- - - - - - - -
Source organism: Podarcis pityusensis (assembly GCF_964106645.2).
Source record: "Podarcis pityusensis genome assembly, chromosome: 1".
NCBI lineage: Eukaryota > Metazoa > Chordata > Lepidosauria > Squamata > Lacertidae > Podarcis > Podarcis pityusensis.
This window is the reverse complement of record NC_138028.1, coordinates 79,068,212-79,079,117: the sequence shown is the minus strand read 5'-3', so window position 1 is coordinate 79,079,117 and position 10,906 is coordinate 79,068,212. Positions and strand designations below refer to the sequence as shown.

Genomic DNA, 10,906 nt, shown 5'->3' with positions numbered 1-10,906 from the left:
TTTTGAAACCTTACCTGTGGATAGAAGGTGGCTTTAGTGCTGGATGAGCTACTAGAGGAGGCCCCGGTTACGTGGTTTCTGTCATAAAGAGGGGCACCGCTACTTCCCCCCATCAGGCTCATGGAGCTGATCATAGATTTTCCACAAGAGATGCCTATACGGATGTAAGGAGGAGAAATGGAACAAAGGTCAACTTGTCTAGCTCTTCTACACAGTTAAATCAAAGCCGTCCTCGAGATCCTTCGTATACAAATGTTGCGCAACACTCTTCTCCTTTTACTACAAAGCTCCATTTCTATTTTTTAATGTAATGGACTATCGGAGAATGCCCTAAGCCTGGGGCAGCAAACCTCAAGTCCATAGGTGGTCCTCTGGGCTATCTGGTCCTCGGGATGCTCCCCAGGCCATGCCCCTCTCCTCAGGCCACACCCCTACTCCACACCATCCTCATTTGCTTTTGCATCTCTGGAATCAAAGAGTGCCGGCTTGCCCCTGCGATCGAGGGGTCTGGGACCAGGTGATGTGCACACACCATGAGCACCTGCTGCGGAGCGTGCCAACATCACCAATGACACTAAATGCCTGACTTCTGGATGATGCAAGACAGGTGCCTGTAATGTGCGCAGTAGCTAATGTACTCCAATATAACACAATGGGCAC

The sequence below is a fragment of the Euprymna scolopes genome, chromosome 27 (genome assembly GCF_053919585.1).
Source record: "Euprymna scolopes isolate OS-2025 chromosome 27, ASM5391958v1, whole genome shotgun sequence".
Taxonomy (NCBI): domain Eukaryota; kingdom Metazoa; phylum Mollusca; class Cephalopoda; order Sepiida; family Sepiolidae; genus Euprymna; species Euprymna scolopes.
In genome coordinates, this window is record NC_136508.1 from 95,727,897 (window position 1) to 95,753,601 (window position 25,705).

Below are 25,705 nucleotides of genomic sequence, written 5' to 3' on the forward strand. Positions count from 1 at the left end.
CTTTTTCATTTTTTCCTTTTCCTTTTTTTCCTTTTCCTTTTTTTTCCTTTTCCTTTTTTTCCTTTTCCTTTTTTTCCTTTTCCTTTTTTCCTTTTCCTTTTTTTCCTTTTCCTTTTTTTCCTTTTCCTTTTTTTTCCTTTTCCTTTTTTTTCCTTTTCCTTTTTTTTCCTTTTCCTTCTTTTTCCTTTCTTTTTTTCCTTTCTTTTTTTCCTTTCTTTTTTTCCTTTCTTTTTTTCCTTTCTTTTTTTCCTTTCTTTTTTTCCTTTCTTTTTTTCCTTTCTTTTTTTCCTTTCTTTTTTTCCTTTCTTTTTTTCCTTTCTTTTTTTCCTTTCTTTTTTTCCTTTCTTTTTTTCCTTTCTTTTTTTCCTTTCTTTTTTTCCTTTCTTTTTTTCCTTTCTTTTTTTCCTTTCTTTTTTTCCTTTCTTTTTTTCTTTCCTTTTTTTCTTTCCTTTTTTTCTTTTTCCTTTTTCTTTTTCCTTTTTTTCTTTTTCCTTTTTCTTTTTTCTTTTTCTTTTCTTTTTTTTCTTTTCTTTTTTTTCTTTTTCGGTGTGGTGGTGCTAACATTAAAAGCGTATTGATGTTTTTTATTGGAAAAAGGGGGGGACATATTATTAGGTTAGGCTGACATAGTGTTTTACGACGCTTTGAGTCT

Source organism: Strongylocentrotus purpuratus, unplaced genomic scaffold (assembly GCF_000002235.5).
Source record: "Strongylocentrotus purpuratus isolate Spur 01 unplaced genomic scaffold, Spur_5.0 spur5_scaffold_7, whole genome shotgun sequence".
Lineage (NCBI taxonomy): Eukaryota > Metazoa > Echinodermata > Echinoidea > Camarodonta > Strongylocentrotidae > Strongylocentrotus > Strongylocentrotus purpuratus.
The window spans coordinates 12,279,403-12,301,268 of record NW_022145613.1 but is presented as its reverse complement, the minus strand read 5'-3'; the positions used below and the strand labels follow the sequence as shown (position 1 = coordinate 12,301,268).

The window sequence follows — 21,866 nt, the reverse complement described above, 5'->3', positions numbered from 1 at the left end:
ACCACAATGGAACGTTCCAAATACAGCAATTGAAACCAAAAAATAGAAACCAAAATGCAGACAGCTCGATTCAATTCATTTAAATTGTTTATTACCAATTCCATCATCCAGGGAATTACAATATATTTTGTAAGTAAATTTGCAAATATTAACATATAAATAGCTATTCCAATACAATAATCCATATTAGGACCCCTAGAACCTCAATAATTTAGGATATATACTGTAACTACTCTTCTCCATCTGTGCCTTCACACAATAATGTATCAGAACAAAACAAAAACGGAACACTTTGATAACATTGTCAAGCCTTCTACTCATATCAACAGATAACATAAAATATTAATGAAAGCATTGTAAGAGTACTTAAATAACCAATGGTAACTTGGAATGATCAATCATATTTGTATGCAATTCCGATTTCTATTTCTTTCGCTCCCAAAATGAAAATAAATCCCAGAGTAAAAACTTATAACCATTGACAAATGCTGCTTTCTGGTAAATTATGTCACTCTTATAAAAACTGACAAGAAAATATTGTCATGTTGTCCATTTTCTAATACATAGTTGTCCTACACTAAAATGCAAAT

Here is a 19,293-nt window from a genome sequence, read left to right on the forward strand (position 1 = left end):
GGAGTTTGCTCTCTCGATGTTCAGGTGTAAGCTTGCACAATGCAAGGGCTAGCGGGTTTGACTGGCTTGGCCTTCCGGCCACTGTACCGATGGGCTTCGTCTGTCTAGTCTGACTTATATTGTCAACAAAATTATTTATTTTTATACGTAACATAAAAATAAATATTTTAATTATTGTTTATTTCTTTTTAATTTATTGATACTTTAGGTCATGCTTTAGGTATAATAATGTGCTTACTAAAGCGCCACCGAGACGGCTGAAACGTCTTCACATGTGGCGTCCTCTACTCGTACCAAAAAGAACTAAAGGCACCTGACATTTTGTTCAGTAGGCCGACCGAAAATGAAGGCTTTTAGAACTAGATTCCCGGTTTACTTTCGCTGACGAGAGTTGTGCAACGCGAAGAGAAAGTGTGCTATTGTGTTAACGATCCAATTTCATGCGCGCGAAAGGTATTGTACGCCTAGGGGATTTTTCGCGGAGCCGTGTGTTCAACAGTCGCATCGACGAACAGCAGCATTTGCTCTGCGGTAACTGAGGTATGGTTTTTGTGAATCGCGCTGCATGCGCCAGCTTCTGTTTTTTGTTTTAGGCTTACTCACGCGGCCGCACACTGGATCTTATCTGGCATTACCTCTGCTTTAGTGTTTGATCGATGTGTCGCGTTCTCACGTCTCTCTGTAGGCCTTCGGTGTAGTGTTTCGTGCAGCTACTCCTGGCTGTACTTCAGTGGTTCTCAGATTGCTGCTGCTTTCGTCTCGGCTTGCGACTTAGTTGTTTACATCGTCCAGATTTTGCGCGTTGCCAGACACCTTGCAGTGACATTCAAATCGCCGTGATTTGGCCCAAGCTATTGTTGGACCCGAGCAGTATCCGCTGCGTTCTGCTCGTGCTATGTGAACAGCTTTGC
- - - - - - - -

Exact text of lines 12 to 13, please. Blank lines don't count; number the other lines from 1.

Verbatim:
CTTTTTCATTTTTTCCTTTTCCTTTTTTTCCTTTTCCTTTTTTTTCCTTTTCCTTTTTTTCCTTTTCCTTTTTTTCCTTTTCCTTTTTTCCTTTTCCTTTTTTTCCTTTTCCTTTTTTTCCTTTTCCTTTTTTTTCCTTTTCCTTTTTTTTCCTTTTCCTTTTTTTTCCTTTTCCTTCTTTTTCCTTTCTTTTTTTCCTTTCTTTTTTTCCTTTCTTTTTTTCCTTTCTTTTTTTCCTTTCTTTTTTTCCTTTCTTTTTTTCCTTTCTTTTTTTCCTTTCTTTTTTTCCTTTCTTTTTTTCCTTTCTTTTTTTCCTTTCTTTTTTTCCTTTCTTTTTTTCCTTTCTTTTTTTCCTTTCTTTTTTTCCTTTCTTTTTTTCCTTTCTTTTTTTCCTTTCTTTTTTTCCTTTCTTTTTTTCCTTTCTTTTTTTCTTTCCTTTTTTTCTTTCCTTTTTTTCTTTTTCCTTTTTCTTTTTCCTTTTTTTCTTTTTCCTTTTTCTTTTTTCTTTTTCTTTTCTTTTTTTTCTTTTCTTTTTTTTCTTTTTCGGTGTGGTGGTGCTAACATTAAAAGCGTATTGATGTTTTTTATTGGAAAAAGGGGGGGACATATTATTAGGTTAGGCTGACATAGTGTTTTACGACGCTTTGAGTCT

Source organism: Strongylocentrotus purpuratus, unplaced genomic scaffold (assembly GCF_000002235.5).